Petrino born into coaching

Updated: August 14, 2003, 11:16 AM ET

LOUISVILLE, Ky. -- If Bobby Petrino hadn't become a football coach, his father thinks he would've made a great detective.

"He always had a knack for looking at something and understanding it very quickly," said Bob Petrino, Sr., who coached NAIA powerhouse Carroll College in Montana for 28 years before retiring in 1998.

Bobby, 42, who is beginning his first year as the coach at Louisville, discovered at an early age he wanted to use his natural aptitude for football.

By the second grade, he was helping his dad break down game film. By the fourth grade, he was following his father on the sideline, keeping the offensive chart. By high school, he was drawing up plays for his father's team.

"I grew up watching him coach and wanted to be involved," Bobby said.

"He was always around football because of me," Bob Sr. said, "but he always seemed to like it."

There were other sports, too. Bobby was trying to dribble a basketball at 2 and won an amateur speed skating title in Canada while still in elementary school.

But football was never far away.

"Every activity our family did revolved around it," he said.

Bobby was the quarterback at Capital High School in Helena, then became an NAIA All-American playing for his father. Some of his college friends were cowboys from Montana's open range, and Bobby dabbled in rounding up cattle on horseback -- something his father discouraged.

"I enjoyed doing it, but my father liked to keep me off of them. He didn't want his quarterback getting hurt," Bobby said.

Bobby also was a shooting guard for his high school and college basketball teams, but football always fascinated him more.

"I understood football better," Bobby said.

The sport shaped his relationship with his only brother, Paul, who's six years younger and now his offensive coordinator at Louisville.

Paul also played quarterback for their father, and Bobby served as offensive coordinator during his brother's freshman and sophomore seasons. Carroll led the nation in total offense both years, 1985 and 1986.

"He was like a second father figure," said Paul, who set 16 school records. "My dad would work with me on stuff, and then he (Bobby) would work with me on stuff."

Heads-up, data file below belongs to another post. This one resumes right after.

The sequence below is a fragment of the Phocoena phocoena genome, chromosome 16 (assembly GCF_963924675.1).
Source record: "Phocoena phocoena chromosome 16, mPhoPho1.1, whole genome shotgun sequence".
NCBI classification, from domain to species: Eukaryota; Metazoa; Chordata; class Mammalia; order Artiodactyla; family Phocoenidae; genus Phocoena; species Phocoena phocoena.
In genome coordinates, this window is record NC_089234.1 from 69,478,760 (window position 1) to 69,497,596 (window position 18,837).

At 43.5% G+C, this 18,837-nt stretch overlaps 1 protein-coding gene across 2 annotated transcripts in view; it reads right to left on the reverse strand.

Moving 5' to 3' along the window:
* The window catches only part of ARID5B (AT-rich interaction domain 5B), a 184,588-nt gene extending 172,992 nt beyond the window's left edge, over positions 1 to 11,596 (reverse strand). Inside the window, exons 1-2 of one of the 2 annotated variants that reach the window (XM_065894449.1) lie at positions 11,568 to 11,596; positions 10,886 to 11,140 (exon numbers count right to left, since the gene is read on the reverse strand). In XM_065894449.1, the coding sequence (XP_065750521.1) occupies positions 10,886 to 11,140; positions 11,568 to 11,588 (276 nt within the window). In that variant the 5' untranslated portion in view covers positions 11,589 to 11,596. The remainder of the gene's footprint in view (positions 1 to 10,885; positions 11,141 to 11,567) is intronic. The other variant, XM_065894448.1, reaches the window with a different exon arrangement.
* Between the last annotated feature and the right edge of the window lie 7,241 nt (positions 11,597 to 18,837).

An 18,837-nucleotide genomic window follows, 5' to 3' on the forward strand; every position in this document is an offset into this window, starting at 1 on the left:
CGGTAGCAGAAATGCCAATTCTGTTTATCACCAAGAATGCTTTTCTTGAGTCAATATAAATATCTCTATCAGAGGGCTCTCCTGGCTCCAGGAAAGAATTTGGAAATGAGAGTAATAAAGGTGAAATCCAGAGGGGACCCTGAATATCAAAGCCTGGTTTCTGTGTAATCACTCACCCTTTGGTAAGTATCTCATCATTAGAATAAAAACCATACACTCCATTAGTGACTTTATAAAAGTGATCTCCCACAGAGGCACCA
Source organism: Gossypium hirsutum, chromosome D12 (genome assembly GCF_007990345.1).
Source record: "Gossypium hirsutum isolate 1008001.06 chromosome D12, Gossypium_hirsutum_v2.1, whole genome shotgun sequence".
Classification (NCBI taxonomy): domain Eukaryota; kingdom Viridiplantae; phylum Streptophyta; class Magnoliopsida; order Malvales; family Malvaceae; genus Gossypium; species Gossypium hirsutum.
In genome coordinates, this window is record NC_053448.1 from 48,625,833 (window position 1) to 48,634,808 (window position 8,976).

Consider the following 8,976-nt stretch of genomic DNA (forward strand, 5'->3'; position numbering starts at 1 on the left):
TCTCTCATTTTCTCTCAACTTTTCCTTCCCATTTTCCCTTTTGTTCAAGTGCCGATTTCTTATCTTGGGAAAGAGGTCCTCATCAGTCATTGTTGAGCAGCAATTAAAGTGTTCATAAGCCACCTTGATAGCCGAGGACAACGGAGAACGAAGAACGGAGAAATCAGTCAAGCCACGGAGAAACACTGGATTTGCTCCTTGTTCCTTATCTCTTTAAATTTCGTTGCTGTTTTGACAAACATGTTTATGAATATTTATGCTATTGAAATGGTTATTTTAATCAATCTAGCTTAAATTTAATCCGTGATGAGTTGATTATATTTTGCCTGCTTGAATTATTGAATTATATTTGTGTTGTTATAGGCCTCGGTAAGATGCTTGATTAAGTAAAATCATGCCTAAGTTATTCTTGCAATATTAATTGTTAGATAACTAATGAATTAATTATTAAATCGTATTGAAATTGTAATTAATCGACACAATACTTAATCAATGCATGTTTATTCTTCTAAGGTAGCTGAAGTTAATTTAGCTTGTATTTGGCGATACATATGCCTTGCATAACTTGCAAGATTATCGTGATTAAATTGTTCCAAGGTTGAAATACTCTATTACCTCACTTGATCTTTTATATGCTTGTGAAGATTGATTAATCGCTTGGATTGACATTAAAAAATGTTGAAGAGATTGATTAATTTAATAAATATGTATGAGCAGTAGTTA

One of Bobby's first moves when he became Louisville's coach last December was to hire his brother, who had been the quarterbacks coach at Southern Mississippi since 2000.

The players have noticed that Paul Petrino is the more outwardly emotional of the two. In practice, receivers are instructed to sprint an extra 40 yards after a catch. When they forget, Paul chases them down the field, screaming, while Bobby quietly stands at the scrimmage line and makes notes on a sheet of plays.

Paul said his older brother's mild-mannered exterior belies his intensity.

"We've both got a lot of our dad in us. He's really, really emotional," Paul said.

Much about the game has changed since the Petrino brothers worked with their father. But Bob Sr. is still the first person Bobby will call if he has a coaching question.

"He was the best coach I've ever been around," Bobby said. "His ability to motivate and teach and find a way to win when he wasn't supposed to was what I really took from him."

Bobby's wife, Becky, and their four children have attended many of the team's early workouts. The oldest son, Nick, is a freshman quarterback at defending state champion Trinity High School in Louisville.

Last spring, Bob Sr. and his wife, Patsy, spent a month in Louisville watching their son run practices.

"He was super-organized, he's a good teacher, and the players were listening, and that's a good sign," the elder Petrino said. "I'm very proud -- but now that's just me talking like his dad."

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